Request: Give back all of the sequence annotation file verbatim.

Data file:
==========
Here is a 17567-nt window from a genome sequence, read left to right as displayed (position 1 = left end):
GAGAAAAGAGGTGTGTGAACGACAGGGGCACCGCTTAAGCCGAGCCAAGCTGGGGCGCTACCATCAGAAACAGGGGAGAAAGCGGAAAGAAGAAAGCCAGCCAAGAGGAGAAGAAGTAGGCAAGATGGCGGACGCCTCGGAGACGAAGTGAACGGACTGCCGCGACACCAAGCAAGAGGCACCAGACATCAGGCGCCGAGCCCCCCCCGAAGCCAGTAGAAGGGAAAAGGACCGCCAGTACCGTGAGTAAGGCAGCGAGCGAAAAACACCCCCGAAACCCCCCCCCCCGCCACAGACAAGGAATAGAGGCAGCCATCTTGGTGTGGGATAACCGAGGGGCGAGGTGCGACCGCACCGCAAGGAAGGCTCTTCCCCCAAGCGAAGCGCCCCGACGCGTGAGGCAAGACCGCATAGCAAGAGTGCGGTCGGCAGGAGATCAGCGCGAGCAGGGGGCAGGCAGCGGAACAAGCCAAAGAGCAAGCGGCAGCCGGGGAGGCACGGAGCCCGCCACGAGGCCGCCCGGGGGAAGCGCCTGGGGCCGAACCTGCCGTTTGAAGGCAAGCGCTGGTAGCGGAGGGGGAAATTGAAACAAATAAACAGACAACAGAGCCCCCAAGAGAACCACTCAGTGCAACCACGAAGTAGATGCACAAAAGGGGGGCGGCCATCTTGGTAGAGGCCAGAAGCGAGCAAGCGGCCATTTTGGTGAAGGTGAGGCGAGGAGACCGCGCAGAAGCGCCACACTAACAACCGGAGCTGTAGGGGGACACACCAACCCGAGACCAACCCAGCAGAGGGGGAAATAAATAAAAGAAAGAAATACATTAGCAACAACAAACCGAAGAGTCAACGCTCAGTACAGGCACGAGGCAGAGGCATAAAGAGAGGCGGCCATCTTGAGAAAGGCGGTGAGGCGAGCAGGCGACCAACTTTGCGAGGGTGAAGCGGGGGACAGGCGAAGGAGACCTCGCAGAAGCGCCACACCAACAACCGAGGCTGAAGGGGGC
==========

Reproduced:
Here is a 17567-nt window from a genome sequence, read left to right as displayed (position 1 = left end):
GAGAAAAGAGGTGTGTGAACGACAGGGGCACCGCTTAAGCCGAGCCAAGCTGGGGCGCTACCATCAGAAACAGGGGAGAAAGCGGAAAGAAGAAAGCCAGCCAAGAGGAGAAGAAGTAGGCAAGATGGCGGACGCCTCGGAGACGAAGTGAACGGACTGCCGCGACACCAAGCAAGAGGCACCAGACATCAGGCGCCGAGCCCCCCCCGAAGCCAGTAGAAGGGAAAAGGACCGCCAGTACCGTGAGTAAGGCAGCGAGCGAAAAACACCCCCGAAACCCCCCCCCCCGCCACAGACAAGGAATAGAGGCAGCCATCTTGGTGTGGGATAACCGAGGGGCGAGGTGCGACCGCACCGCAAGGAAGGCTCTTCCCCCAAGCGAAGCGCCCCGACGCGTGAGGCAAGACCGCATAGCAAGAGTGCGGTCGGCAGGAGATCAGCGCGAGCAGGGGGCAGGCAGCGGAACAAGCCAAAGAGCAAGCGGCAGCCGGGGAGGCACGGAGCCCGCCACGAGGCCGCCCGGGGGAAGCGCCTGGGGCCGAACCTGCCGTTTGAAGGCAAGCGCTGGTAGCGGAGGGGGAAATTGAAACAAATAAACAGACAACAGAGCCCCCAAGAGAACCACTCAGTGCAACCACGAAGTAGATGCACAAAAGGGGGGCGGCCATCTTGGTAGAGGCCAGAAGCGAGCAAGCGGCCATTTTGGTGAAGGTGAGGCGAGGAGACCGCGCAGAAGCGCCACACTAACAACCGGAGCTGTAGGGGGACACACCAACCCGAGACCAACCCAGCAGAGGGGGAAATAAATAAAAGAAAGAAATACATTAGCAACAACAAACCGAAGAGTCAACGCTCAGTACAGGCACGAGGCAGAGGCATAAAGAGAGGCGGCCATCTTGAGAAAGGCGGTGAGGCGAGCAGGCGACCAACTTTGCGAGGGTGAAGCGGGGGACAGGCGAAGGAGACCTCGCAGAAGCGCCACACCAACAACCGAGGCTGAAGGGGGC